Physicians' Academy for Cardiovascular Education

Increased incidence of major CV events after death of partner

Literature - Carey IM et al., JAMA Intern Med. 2014 - JAMA Intern Med. February 24, 2014

 

Increased Risk of Acute Cardiovascular Events After Partner Bereavement - A Matched Cohort Study

 
Carey IM, Shah SM, DeWilde S et al.
JAMA Intern Med. February 24, 2014. doi:10.1001/jamainternmed.2013.14558
 

Background

Bereavement has long been recognised as a risk factor for increased mortality, specifically from cardiovascular (CV) disease [1]. Two recent meta-analyses summarised the available literature, one of which estimated a 41% increase in mortality in the first 6 months after the death of a spouse [2,3]. Specific association with CV mortality have been investigated, but statistical power was generally insufficient to obtain precise estimates [4,5].
Bereavement may be an exemplar for a range of adverse acute life events, such as unemployment or divorce, for which effects may persist. The effect of bereavement across a range of life-threatening acute CV events is, however, unclear.
This study uses a large UK  primary care database (The Health Improvement Network: THIN [6]) to examine the incidence of fatal and non-fatal myocardial infarction (MI), stroke, acute coronary syndrome (ACS) and pulmonary embolism (PE) in the months after a partner has passed away. 83588 controls were matched to 30447 bereaved individuals (3 to 1 matching), all from different-sex couples (aged 60-89 at study initiation) with an age difference of 10 years or less.
 

Main results

  • Within 30 days after their partner’s death, 50 bereaved (0.16%) individuals had experienced an MI or stroke, as opposed to 67 nonbereaved (0.08%) persons. After 1 year 390 bereaved individuals (1.28%) had experienced MI or stroke, and 927 nonbereaved controls (1.11%).
  • Incidence rate ratios (IRRs) for bereaved vs. control individuals 30 days after bereavement was 2.20 (95%CI: 1.52-3.15) for an MI or stroke. After 90 days, risk had attenuated, to IRR: 1.35 (95%CI: 1.03-1.76), and no difference was seen for the remainder of the first year (IRR: 1.00, 95%CI: 0.88-1.15).
  • Considering the risk of MI or stroke separately gave similarly increased risk estimates, as well as for a composite outcome including ACS and PE.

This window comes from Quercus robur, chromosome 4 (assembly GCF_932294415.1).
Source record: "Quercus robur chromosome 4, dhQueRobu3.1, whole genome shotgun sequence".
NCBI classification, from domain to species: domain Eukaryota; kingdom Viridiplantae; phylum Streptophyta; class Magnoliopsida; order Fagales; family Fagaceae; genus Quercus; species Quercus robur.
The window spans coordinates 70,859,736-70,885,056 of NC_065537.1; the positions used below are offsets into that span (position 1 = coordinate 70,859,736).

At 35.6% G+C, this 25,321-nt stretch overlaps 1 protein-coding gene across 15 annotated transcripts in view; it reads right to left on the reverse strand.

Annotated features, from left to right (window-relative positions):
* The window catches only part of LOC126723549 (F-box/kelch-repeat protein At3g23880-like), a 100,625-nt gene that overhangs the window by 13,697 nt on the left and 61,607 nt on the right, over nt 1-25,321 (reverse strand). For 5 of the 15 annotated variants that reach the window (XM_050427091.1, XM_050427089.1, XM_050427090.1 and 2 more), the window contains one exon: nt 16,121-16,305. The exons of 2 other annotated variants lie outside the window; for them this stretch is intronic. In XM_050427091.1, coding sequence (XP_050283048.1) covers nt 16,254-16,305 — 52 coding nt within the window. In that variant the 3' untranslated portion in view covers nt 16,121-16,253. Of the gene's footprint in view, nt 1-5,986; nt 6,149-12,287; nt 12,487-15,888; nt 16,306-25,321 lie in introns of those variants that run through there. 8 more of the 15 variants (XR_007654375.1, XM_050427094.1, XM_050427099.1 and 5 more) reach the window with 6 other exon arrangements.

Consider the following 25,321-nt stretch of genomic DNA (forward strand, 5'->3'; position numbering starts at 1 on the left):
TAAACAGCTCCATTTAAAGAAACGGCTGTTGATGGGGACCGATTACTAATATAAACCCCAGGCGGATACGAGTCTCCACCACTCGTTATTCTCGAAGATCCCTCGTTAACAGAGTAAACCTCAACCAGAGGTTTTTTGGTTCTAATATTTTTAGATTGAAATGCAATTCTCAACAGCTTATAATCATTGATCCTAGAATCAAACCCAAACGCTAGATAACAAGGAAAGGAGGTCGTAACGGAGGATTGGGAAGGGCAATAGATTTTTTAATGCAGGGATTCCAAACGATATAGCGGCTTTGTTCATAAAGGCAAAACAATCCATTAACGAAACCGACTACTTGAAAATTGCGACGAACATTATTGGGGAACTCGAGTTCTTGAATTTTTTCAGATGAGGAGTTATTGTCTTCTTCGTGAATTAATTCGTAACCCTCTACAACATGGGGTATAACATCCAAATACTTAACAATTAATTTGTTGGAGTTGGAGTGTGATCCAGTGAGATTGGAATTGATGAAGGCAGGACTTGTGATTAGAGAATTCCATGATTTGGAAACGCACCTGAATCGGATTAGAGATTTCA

• Not enough events occurred in the first 30 days for non-MI ACS and PE, but IRRs were similarly raised for both during the first 90 days, as for MI and stroke.
  • Stratification by sex, age at bereavement, prior CV disease and receipt of CV medication hinted at trends towards more MI or stroke in bereaved women as compared with men, and a larger relative effect of bereavement in bereaved patients without prior CV diagnosis or medication, but a lack of statistical power did not allow further study of effect modification.
 

Conclusion

This study showed a marked increase in the incidence of major CV events in older individuals in the months after the death of their partner. MI, stroke, ACS and PE all separately showed this associations. Thus, this study confirms the potential of major life events to lead to short-term increases in the risk of fatal and non-fatal CV events. The novel findings on PE reported here support the hypothesis that bereaved individuals may be predisposed to a prothrombotic state. Understanding of the physiological mechanisms underlying this effect may help find opportunities for prevention and improved clinical care in this period.
 
Find this article online
 

References

1. Parkes CM, Benjamin B, Fitzgerald RG. Broken heart: a statistical study of increased mortality among widowers. Br Med J. 1969;1(5646):740-743.
2. Moon JR, Kondo N, Glymour MM, Subramanian SV.Widowhood and mortality: ameta-analysis. PLoS One. 2011;6(8):e23465. doi:10.1371/journal.pone.0023465.
3. Shor E, Roelfs DJ, Curreli M, et al. Widowhood and mortality: ameta-analysis and meta-regression. Demography. 2012;49(2):575-606.
4. Hart CL, Hole DJ, Lawlor DA, et al. Effect of conjugal bereavement on mortality of the bereaved spouse in participants of the Renfrew/Paisley Study. J Epidemiol Community Health. 2007;61(5):455-460.
5. Kaprio J, Koskenvuo M, Rita H. Mortality after bereavement: a prospective study of 95,647 widowed persons. Am J Public Health. 1987;77(3):283-287.
6. Bourke A, Dattani H, Robinson M. Feasibility study andmethodology to create a quality-evaluated database of primary care data. Inform Prim Care. 2004;12(3):171-177.